Annotation:Roustabout (1)

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X:1 % T:Roustabout [1] S:Gaither Carlton (N.C.) D:1972 field recording by M:C| L:1/8 N:Repeat 1st strain as needed for vocals. R:Reel Z:Transcribed by Andrew Kuntz K:G G|DEGA BAGG|DEG2 ([GA][G2B2])[GB]|DEGG AGEG|DE G2 [G,3G3]:| |:(A|B2)BB edBA|BBd2 e3B|G2GG BAGE|DG2z G3:|

ROUSTABOUT [1]. AKA and see "Shout Lulu/Lu," "Shout Little Lulu/Lulie." Old-Time, Song and Breakdown. USA; southwestern Va, western N.C. G Major (Gaither Carleton): C Major/G Major (Dent Wimmer): D Major (Dan Tate). Standard or GDgd tuning (fiddle). AABB. A roustabout is an unskilled laborer, often itinerant, and has been used to refer specifically to workers on oil rigs. “Roustabout” is known as a banjo tune/song, and the banjo player employs a special tuning for it. According to Cece Conway (in notes to the recording “Black Banjo Songsters”, Smithsonian Folkways SF CD 40079) it “is one of the most important showpieces in the Black banjo repertory,” although it appears to be equally popular among white musicians (Mike Yates, 2002). Yates is of the opinion that the tune probably originated in Virginia and was originally called “Long Steel Rail.”

The rather simple tune has attracted several sets of words, including many "floating" verses. North Carolina fiddler Gaither Carlton, source for the tune for many “revival” fiddle versions of the latter 20th century, sang:

I got a woman and a sweetheart too,
Woman don’t love, but the sweetheart do.

Me and my honey had a falling out,
She called me a red-eyed roustabout.

Took my honey to a peanut stand,
Left her stickin’ to the peanut man.

Tom Carter and Blanton Owen sang:

How can you be so mean to me,
Been so good to you.
Wish to the Lord I'd never been born,
Died when I was so young;
Never be here to eat this salty meat,
Or hear your lying tongue.
Who's Gonna shoe your pretty white foot,
Who's gonna glove your hand;
Who's gonna kiss your ruby red lips,
When I'm in a far off land.
Papa will shoe my pretty white feet,
Mama will glove my hand;
Nobody's gonna kiss my ruby red lips,
'Till you return again.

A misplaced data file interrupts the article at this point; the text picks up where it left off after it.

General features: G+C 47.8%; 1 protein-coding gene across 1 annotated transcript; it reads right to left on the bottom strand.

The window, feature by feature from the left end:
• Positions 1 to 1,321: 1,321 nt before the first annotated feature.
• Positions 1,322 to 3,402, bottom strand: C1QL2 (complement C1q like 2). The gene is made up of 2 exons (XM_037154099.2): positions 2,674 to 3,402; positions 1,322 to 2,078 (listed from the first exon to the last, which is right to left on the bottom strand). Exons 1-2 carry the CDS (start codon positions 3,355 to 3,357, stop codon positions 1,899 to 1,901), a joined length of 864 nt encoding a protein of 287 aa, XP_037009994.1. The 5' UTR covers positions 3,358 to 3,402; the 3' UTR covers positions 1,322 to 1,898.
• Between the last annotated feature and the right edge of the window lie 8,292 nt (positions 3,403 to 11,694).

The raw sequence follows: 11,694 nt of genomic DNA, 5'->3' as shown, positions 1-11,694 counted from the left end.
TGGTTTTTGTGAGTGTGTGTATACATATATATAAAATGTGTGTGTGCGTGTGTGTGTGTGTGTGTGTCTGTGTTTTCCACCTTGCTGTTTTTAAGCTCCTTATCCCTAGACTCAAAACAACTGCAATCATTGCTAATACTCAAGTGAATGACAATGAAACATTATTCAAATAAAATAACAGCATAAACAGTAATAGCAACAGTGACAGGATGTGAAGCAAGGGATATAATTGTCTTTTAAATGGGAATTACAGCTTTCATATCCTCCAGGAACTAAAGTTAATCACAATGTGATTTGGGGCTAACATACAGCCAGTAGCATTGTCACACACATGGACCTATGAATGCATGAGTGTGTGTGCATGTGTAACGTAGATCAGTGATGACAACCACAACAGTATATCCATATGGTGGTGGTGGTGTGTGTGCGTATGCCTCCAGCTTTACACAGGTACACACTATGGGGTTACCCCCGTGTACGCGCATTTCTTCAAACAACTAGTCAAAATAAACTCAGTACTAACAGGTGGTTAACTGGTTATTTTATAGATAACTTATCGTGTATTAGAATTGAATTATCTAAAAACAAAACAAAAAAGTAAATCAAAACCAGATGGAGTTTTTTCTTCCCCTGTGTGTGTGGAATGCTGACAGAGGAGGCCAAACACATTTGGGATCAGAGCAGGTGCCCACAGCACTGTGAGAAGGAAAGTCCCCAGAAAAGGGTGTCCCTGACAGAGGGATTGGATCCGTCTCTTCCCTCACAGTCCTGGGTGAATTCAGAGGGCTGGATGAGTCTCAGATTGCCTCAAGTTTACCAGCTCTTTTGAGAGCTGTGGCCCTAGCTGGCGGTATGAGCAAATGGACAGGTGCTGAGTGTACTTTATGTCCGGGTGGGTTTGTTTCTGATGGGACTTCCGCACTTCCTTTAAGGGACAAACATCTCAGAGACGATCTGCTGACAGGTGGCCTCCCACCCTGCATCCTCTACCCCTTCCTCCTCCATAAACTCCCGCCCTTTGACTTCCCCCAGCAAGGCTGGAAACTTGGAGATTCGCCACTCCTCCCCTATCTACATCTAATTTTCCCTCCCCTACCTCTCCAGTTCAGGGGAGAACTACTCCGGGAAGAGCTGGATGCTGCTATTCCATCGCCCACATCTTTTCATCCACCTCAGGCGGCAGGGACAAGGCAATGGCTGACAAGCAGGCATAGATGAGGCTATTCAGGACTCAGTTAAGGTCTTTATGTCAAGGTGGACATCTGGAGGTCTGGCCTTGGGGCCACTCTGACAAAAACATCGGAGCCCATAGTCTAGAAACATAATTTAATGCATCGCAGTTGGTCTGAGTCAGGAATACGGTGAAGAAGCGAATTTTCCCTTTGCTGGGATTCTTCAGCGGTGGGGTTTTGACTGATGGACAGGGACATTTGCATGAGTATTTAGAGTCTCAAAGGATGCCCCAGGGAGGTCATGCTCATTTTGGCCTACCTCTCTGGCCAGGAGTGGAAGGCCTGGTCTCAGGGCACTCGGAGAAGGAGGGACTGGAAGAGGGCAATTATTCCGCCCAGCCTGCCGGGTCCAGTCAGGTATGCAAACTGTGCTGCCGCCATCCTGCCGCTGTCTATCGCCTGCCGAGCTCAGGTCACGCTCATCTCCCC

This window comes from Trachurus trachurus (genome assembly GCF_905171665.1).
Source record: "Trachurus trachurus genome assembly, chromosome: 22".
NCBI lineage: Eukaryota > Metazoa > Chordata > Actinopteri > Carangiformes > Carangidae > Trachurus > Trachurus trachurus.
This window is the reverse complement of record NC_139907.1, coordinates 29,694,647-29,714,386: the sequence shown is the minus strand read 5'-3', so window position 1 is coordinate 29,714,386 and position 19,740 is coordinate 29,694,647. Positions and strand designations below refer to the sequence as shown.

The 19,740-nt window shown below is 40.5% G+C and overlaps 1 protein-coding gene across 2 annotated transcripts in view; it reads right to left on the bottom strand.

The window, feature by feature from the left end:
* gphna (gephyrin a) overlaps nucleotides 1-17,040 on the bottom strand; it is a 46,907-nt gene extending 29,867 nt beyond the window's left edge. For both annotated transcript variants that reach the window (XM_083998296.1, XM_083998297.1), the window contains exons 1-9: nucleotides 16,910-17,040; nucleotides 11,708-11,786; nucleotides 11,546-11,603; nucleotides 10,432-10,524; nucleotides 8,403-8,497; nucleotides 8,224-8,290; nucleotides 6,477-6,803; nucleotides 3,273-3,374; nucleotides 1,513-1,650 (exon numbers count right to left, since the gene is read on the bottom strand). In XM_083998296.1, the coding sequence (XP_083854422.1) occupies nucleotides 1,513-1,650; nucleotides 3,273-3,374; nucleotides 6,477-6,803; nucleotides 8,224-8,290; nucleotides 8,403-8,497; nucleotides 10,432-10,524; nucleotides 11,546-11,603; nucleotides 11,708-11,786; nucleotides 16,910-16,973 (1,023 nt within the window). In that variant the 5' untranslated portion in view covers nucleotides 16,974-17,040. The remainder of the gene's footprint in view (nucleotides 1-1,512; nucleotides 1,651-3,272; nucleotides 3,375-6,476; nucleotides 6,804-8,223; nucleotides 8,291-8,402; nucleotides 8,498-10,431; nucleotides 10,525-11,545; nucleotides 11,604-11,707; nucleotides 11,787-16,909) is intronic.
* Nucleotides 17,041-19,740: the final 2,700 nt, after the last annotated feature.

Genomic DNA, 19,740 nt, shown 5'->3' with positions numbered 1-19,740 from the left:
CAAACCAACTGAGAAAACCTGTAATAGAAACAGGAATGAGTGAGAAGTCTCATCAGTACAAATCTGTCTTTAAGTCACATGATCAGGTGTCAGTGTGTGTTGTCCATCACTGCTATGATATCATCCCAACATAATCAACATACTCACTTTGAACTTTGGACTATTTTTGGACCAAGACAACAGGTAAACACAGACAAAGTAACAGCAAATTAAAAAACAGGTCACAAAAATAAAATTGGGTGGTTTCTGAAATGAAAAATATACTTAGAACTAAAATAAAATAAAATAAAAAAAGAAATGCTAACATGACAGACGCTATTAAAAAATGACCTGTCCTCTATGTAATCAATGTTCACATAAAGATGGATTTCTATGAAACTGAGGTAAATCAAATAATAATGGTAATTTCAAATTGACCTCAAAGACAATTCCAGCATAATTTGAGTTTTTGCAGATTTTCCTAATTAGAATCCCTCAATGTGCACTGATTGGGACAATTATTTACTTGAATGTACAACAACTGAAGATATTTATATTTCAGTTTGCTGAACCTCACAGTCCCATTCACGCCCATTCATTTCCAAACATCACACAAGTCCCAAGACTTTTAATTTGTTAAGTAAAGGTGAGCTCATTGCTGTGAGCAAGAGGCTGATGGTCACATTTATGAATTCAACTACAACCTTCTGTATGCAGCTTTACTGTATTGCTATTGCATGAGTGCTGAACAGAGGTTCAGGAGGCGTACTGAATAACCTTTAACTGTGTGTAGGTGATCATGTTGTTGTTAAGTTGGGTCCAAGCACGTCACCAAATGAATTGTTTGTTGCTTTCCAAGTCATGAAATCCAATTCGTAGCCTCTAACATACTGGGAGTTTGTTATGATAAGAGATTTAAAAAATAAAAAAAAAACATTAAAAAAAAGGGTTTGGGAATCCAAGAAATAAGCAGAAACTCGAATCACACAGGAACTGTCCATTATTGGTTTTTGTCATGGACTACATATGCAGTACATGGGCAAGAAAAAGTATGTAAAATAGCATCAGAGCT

Dan Tate (b. 1896), of Fancy Gap, Carrol County, Virginia, sang the following verses:

Roustabout, my bare-footed child,
Take your boat to the shore;
There’s a hundred dollar bill and I’ve got no change,
Oh don’t you want to go?

Walkabout, on Sunday my boys,
What pleasure can I see?
When I’ve got a woman in New Orleans,
And she won’t write to me.

So roustabout, my bare-footed bums,
Take your boat to the shore;
There’s a hundred pretty women on the other side,
Oh, don’t you want to go?

Additional notes

Source for notated version: - Fuzzy Mountain String Band (North Carolina), who had the tune from Gaither Carlton {d. 1972} (Deep Gap, N.C.) [Brody, Spadaro].

Printed sources : - Brody (Fiddler’s Fakebook), 1983; p. 236. Spadaro (10 Cents a Dance), 1980; p. 32.

Recorded sources: - Field Recorders’ Collective CD 101, "Fred Cockerham." Heritage XXXIII, Dan Tate (Fancy Gap, Va.) - "Visits" (1981). Kicking Mule 213, Susan Cahill - "Southern Clawhammer Banjo." Musical Traditions MTCD0231, Dan Tate – “Far on the Mountain, vols. 1 & 2” (2002). Rounder 0035, Fuzzy Mountain String Band - "Summer Oaks and Porch" (1973). Rounder 0057, Dent Wimmer (Payne's Creek section, Floyd County, Va.) - "Old Originals, vol. 1" (1978. Learned from the Smith boys {John, Dink, and Dan} of Green Creek, Va.). Rounder CD 0439, Fred Cockerham. Smithsonian Folkways SF CD 40079, Dink Roberts – “Black Banjo Songsters.”

See also listing at:
Jane Keefer's Folk Music Index: An Index to Recorded Sources [1]

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